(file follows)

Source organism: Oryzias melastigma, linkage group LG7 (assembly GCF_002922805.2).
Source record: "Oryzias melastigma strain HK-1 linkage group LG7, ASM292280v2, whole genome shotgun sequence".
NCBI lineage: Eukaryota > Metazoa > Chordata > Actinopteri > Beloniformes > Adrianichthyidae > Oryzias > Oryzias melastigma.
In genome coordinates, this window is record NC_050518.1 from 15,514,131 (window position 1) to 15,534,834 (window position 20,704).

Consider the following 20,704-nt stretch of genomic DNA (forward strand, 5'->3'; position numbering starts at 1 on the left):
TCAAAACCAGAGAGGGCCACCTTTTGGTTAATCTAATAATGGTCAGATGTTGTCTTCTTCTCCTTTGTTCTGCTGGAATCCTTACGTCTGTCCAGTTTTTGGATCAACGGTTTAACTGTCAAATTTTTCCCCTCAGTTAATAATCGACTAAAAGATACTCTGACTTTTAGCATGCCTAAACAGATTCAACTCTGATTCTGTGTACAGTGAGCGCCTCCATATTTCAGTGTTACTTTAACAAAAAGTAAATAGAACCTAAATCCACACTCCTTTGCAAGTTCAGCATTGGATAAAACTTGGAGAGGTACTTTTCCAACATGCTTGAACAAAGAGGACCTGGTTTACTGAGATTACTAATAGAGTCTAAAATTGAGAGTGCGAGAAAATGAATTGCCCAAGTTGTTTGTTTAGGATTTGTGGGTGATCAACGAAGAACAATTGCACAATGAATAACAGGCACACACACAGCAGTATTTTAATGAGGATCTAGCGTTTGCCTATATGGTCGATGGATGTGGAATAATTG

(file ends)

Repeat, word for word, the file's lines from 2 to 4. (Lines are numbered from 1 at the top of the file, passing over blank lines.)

Source record: "Oryzias melastigma strain HK-1 linkage group LG7, ASM292280v2, whole genome shotgun sequence".
NCBI lineage: Eukaryota > Metazoa > Chordata > Actinopteri > Beloniformes > Adrianichthyidae > Oryzias > Oryzias melastigma.
In genome coordinates, this window is record NC_050518.1 from 15,514,131 (window position 1) to 15,534,834 (window position 20,704).